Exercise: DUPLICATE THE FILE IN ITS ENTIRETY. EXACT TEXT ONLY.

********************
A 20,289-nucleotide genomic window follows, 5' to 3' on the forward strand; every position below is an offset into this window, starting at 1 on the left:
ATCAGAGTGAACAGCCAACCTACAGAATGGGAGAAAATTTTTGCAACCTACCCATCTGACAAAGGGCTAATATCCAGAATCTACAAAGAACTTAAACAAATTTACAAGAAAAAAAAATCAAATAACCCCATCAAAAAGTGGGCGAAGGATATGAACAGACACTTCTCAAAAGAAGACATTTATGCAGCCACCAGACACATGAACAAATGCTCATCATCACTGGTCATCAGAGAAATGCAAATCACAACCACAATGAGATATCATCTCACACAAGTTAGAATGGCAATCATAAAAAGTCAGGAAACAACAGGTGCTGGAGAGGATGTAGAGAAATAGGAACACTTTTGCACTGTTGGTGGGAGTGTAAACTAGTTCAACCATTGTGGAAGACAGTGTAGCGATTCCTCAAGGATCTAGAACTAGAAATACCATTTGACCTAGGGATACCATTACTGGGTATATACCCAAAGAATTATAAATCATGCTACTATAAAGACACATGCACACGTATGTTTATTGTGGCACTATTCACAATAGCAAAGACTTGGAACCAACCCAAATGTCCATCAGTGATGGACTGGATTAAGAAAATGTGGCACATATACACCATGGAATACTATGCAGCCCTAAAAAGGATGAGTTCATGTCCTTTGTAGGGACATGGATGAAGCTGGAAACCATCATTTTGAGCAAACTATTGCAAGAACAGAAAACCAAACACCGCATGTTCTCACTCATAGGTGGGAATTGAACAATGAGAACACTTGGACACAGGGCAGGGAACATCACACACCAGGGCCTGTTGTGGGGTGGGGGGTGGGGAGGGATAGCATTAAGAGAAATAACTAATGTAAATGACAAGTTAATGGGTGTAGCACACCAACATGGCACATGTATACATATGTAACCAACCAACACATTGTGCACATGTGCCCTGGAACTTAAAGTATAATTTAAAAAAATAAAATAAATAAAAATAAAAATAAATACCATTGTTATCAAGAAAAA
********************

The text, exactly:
A 20,289-nucleotide genomic window follows, 5' to 3' on the forward strand; every position below is an offset into this window, starting at 1 on the left:
ATCAGAGTGAACAGCCAACCTACAGAATGGGAGAAAATTTTTGCAACCTACCCATCTGACAAAGGGCTAATATCCAGAATCTACAAAGAACTTAAACAAATTTACAAGAAAAAAAAATCAAATAACCCCATCAAAAAGTGGGCGAAGGATATGAACAGACACTTCTCAAAAGAAGACATTTATGCAGCCACCAGACACATGAACAAATGCTCATCATCACTGGTCATCAGAGAAATGCAAATCACAACCACAATGAGATATCATCTCACACAAGTTAGAATGGCAATCATAAAAAGTCAGGAAACAACAGGTGCTGGAGAGGATGTAGAGAAATAGGAACACTTTTGCACTGTTGGTGGGAGTGTAAACTAGTTCAACCATTGTGGAAGACAGTGTAGCGATTCCTCAAGGATCTAGAACTAGAAATACCATTTGACCTAGGGATACCATTACTGGGTATATACCCAAAGAATTATAAATCATGCTACTATAAAGACACATGCACACGTATGTTTATTGTGGCACTATTCACAATAGCAAAGACTTGGAACCAACCCAAATGTCCATCAGTGATGGACTGGATTAAGAAAATGTGGCACATATACACCATGGAATACTATGCAGCCCTAAAAAGGATGAGTTCATGTCCTTTGTAGGGACATGGATGAAGCTGGAAACCATCATTTTGAGCAAACTATTGCAAGAACAGAAAACCAAACACCGCATGTTCTCACTCATAGGTGGGAATTGAACAATGAGAACACTTGGACACAGGGCAGGGAACATCACACACCAGGGCCTGTTGTGGGGTGGGGGGTGGGGAGGGATAGCATTAAGAGAAATAACTAATGTAAATGACAAGTTAATGGGTGTAGCACACCAACATGGCACATGTATACATATGTAACCAACCAACACATTGTGCACATGTGCCCTGGAACTTAAAGTATAATTTAAAAAAATAAAATAAATAAAAATAAAAATAAATACCATTGTTATCAAGAAAAA